There are some stories you couldn't make up. And there are others that you wouldn't want to make up. The tale of the racially offensive British royal in the fashionable New York eatery falls under both categories, and it is a shocking introduction to how race and class play out in Britain and how poorly they travel across the Atlantic.
According to a group of black New Yorkers, on Monday night the Princess Michael of Kent turned to their noisy table and chided them: "You need to go back to the colonies." A spokesman for the princess -- who is the wife of Queen Elizabeth's first cousin, Prince Michael of Kent -- on Wednesday said: "She did not make a racist comment."
As far as the princess is concerned, this is probably true. For the most part, the British upper class would not recognize a racist statement if it ran up and stuck a burning cross on their lawns. Prince Philip once referred to the "slitty eyes" of the Chinese and commented that a fuse box bursting with wires looked "as if it was put in by an Indian." The late Queen Mother lamented that former apartheid leader P.W. Botha got bad press.
When Nicole Young, one of the young black New Yorkers in question, challenged the princess afterward, the royal elaborated on her insult. Relating the exchange to the British wire service, the Press Assn., Young said she told the princess: " 'What you said to us before was completely disgusting, despicable and out of line.' She looked up at me and said, 'I didn't say go back to the colonies, I said, 'Remember the colonies.'
"And I'm, like, 'Remember what about the colonies?'
"She said, 'In the days of the colonies there were rules that were very good.'
"And I said, 'What rules in particular are you referring to?'
"She goes, 'Just think about it.' "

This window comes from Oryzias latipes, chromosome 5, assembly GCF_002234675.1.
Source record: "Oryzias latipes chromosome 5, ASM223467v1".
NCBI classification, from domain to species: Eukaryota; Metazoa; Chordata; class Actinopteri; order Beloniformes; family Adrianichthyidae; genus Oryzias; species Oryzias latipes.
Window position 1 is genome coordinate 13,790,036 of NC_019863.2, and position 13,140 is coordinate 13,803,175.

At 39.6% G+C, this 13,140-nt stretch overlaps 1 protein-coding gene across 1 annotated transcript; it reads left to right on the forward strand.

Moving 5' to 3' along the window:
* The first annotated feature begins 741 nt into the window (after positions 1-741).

Just think about it. A German-born British aristocrat -- whose father was in the Nazi SS -- in the United States telling African Americans who have been here for centuries to "remember the colonies"?
As someone whose parents came from the colonies (Barbados) to settle in Britain, where I was born and raised, the remarks sadly sound familiar. In the narrative of British history, the emigration of white people to conquer and plunder the world was considered part of the natural order of things. But when the empire struck back with immigration to Britain, our parents were met with great hostility.
"Go back to where you came from" was a remark I often faced growing up. "We are here because you were there" is a response I learned only later in life.
So Princess Michael's comments are entirely consistent with the mind-set of a nation and a class that has been marinating in post-colonial nostalgia for half a century too long. To be of nobility is to be born with a sense of entitlement that you will be at home anywhere you choose and any black person in your presence is, by definition, abroad.
In Britain, a country where nonwhite people have arrived in large numbers only since World War II and now make up about 10% of the population, this translates into a constant challenge to black peoples' very right to exist in the nation of our birth. It is this form of bigotry, which makes a distinction between race and place, rather than racism per se, that Americans find so baffling.
When I told one upper-class gent I was born in Hitchin, just outside London, he persisted. "What about before then?" he asked. "Well, there was no before then," I said. Where are your parents from?" he asked. "Barbados," I said. "Oh, so you're from Barbados," he replied, satisfied.
There is a straightforward explanation for why British blue bloods and black people rarely mix and often clash when they do. The British monarchy is one of the most outrageous and long-standing affirmative-action rackets for wealthy Caucasians. They are among the few people in the world who will openly admit that they owe their livelihood not to what they can do but to whom they were born or married.
Being royal is about knowing your place. Which is always on top. Even if you're abroad. And especially when dealing with restless, rowdy natives.